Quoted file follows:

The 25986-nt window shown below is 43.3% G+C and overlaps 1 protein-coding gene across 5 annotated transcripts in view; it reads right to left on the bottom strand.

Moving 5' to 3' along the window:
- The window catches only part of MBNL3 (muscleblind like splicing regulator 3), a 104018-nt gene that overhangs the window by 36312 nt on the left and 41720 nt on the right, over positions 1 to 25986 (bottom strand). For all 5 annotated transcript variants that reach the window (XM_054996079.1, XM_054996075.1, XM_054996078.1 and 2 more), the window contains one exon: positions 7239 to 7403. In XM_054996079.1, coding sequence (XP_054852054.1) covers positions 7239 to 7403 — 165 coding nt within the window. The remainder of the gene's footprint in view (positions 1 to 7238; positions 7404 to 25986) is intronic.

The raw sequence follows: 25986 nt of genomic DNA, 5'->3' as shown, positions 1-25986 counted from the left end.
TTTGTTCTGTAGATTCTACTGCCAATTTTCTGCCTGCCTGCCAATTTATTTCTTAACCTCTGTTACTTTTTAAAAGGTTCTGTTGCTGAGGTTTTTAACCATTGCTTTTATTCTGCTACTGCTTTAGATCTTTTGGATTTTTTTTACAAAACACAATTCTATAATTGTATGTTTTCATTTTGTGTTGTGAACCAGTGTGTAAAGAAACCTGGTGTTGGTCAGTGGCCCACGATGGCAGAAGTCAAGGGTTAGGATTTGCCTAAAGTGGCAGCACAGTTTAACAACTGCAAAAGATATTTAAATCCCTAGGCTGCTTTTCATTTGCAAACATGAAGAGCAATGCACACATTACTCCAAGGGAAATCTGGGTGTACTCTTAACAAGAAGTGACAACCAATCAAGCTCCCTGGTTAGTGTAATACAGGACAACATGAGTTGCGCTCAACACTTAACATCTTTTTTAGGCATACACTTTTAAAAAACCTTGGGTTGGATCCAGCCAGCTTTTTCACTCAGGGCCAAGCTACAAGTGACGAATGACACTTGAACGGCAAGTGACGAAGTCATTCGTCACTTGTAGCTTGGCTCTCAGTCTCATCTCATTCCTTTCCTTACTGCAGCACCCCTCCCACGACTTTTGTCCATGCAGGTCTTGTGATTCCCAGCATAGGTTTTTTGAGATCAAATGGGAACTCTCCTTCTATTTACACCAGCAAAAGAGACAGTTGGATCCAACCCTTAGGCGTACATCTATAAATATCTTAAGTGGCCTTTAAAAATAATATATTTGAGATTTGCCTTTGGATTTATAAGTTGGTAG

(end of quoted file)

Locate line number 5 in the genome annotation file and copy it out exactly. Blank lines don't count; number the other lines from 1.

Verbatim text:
TTTGTTCTGTAGATTCTACTGCCAATTTTCTGCCTGCCTGCCAATTTATTTCTTAACCTCTGTTACTTTTTAAAAGGTTCTGTTGCTGAGGTTTTTAACCATTGCTTTTATTCTGCTACTGCTTTAGATCTTTTGGATTTTTTTTACAAAACACAATTCTATAATTGTATGTTTTCATTTTGTGTTGTGAACCAGTGTGTAAAGAAACCTGGTGTTGGTCAGTGGCCCACGATGGCAGAAGTCAAGGGTTAGGATTTGCCTAAAGTGGCAGCACAGTTTAACAACTGCAAAAGATATTTAAATCCCTAGGCTGCTTTTCATTTGCAAACATGAAGAGCAATGCACACATTACTCCAAGGGAAATCTGGGTGTACTCTTAACAAGAAGTGACAACCAATCAAGCTCCCTGGTTAGTGTAATACAGGACAACATGAGTTGCGCTCAACACTTAACATCTTTTTTAGGCATACACTTTTAAAAAACCTTGGGTTGGATCCAGCCAGCTTTTTCACTCAGGGCCAAGCTACAAGTGACGAATGACACTTGAACGGCAAGTGACGAAGTCATTCGTCACTTGTAGCTTGGCTCTCAGTCTCATCTCATTCCTTTCCTTACTGCAGCACCCCTCCCACGACTTTTGTCCATGCAGGTCTTGTGATTCCCAGCATAGGTTTTTTGAGATCAAATGGGAACTCTCCTTCTATTTACACCAGCAAAAGAGACAGTTGGATCCAACCCTTAGGCGTACATCTATAAATATCTTAAGTGGCCTTTAAAAATAATATATTTGAGATTTGCCTTTGGATTTATAAGTTGGTAG